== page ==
cut him. I was still holding him and he got even wilder thrusting the knife and I guess he got cut again. That’s when I saw he was cut. I laid him down on the floor and picked up the knife. I left the apartment and went to another part of the complex where I hid the knife under a brick. I then went to Big Mans house and got him to take me to the Chevron. We got gas and he took me to Marietta. When we got to Marietta I bought some drugs with the money I took from the old man. I then went back to Ramona Park where Big Man dropped me off and he went home. I saw my uncle Cap and I got in the car with him. I stayed with Cap until Friday morning and continued smoking dope and drinking till then. Police picked me up Friday after noon. Morrison also said he took the victim’s money and spent it on drugs and prostitutes. In addition, Morrison was seen shortly after the murder attempting to sell silver coins, similar in size and appearance to coins owned by Dwelle and missing from Dwelle’s apartment after the murder. Finally, Morrison led the detectives to the knife that he said he used to kill the victim. On September 25, 1998, the jury found Morrison guilty as charged. After penalty proceedings, the same jury returned a recommendation of death by the vote of twelve-to-zero. The court sentenced Morrison to death for the first-degree murder, and on the other charges found Morrison to be a habitual violent felony offender and sentenced him on each count to life imprisonment, including a minimum mandatory term of fifteen years, to be served consecutively. The court found five aggravating circumstances but said it weighed four: (1) Morrison had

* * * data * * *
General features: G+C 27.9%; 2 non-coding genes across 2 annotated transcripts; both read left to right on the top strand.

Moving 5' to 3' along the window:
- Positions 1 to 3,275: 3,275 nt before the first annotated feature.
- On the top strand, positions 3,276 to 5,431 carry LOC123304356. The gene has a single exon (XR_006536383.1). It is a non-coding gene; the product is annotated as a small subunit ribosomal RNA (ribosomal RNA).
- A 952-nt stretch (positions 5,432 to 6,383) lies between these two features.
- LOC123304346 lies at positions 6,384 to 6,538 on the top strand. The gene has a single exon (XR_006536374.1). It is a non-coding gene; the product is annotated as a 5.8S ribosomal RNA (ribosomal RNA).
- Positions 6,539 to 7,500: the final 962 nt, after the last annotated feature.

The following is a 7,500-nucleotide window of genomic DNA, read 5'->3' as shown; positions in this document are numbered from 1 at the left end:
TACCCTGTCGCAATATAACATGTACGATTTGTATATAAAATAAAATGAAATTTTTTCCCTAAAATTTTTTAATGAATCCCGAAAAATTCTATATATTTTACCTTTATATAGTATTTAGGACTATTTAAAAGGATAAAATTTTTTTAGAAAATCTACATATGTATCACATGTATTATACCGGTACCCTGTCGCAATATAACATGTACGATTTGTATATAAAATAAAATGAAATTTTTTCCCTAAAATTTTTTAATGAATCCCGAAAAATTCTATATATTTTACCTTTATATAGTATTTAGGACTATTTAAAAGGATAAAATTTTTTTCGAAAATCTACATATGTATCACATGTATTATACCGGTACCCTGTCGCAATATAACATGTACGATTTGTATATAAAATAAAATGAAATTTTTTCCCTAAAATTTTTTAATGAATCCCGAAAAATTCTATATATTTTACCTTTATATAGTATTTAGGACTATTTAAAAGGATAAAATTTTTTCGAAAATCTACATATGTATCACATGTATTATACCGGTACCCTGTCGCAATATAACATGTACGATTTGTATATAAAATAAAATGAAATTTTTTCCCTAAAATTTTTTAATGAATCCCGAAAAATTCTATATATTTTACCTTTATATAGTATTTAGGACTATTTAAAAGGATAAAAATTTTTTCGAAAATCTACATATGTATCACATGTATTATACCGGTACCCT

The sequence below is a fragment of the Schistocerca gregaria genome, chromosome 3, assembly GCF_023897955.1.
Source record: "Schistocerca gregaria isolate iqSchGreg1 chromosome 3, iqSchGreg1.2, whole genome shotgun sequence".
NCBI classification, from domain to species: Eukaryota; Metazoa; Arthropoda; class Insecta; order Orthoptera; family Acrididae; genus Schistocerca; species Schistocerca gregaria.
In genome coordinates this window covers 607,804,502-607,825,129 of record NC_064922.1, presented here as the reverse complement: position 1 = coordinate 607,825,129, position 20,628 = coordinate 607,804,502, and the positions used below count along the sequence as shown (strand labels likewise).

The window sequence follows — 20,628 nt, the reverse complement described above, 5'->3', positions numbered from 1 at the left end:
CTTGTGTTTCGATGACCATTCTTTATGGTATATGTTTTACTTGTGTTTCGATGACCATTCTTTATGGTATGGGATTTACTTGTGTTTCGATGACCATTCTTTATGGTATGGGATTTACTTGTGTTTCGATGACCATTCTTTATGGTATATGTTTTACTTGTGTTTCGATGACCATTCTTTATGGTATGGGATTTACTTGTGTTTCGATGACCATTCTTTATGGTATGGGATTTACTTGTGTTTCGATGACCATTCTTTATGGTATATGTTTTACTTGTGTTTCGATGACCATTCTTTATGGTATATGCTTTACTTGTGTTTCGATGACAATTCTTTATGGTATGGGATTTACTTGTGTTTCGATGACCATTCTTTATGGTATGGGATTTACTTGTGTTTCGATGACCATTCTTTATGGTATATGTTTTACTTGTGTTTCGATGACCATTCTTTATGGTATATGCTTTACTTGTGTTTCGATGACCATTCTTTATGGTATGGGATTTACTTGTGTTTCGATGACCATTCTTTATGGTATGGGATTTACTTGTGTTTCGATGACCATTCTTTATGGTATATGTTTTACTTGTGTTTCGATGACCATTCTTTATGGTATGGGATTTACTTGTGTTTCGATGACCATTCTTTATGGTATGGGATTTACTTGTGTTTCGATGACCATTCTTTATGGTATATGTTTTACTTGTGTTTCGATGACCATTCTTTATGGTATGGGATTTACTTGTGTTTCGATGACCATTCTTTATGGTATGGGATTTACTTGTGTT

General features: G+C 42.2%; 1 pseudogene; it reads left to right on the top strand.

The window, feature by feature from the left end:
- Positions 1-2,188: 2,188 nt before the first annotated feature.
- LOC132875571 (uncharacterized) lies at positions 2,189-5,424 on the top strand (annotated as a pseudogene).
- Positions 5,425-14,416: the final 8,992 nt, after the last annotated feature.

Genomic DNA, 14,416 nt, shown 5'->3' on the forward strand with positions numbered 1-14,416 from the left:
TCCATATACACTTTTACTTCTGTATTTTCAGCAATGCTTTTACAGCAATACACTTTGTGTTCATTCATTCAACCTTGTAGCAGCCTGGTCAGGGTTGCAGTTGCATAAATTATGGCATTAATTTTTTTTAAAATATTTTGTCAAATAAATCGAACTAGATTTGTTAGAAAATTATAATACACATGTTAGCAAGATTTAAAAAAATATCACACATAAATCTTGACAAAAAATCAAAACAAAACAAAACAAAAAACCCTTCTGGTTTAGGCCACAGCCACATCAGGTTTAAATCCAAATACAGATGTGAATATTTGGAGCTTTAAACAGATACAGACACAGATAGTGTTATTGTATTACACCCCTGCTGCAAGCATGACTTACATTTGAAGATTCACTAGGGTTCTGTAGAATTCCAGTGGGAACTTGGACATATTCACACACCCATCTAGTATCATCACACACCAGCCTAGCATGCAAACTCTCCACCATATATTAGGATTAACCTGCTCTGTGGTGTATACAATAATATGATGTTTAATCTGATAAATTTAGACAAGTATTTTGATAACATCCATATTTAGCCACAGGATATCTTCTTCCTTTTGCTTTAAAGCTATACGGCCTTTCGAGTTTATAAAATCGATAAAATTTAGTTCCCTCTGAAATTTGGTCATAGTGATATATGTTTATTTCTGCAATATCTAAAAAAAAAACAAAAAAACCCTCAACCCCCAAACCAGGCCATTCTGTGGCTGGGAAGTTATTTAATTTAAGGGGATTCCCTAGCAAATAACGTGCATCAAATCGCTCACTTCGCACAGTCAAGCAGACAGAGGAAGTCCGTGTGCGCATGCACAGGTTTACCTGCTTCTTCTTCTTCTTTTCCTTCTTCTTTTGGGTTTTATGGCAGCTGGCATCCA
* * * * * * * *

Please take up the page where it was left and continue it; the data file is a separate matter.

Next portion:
prior violent felonies for a 1988 conviction of attempted robbery and a 1991 conviction of aggravated battery, given “great weight”; (2) the murder was committed during a robbery and burglary with assault, given “great weight”; (3) the murder was committed for pecuniary gain, which had no weight because it merged with the murder committed during a robbery aggravator; (4) the murder was heinous, atrocious, or cruel, given “great weight”; and (5) the victim was particularly vulnerable due to advanced age and disability, given “great weight”. Although the court found no statutory mitigating circumstances, it did find and weigh eight nonstatutory mitigators: (1) good jail conduct in that Morrison presented no danger to the police when arrested, cooperated with the police during his detention, and led police to the murder weapon, given “some weight”; (2) there would be no parole or other release from prison from a life sentence for first-degree murder, given “some weight”; (3) Morrison cooperated with the police, given “some weight”; (4) Morrison abused alcohol and cocaine and most likely used the robbery proceeds to purchase more alcohol and cocaine, accorded “some weight”; (5) Morrison was employed, accorded “some weight”; (6) Morrison has only borderline intellectual ability, and when combined with alcohol and drug abuse, it results in bad judgment, accorded “great weight”; (7) Morrison has a positive family background and character, and assumed some responsibility for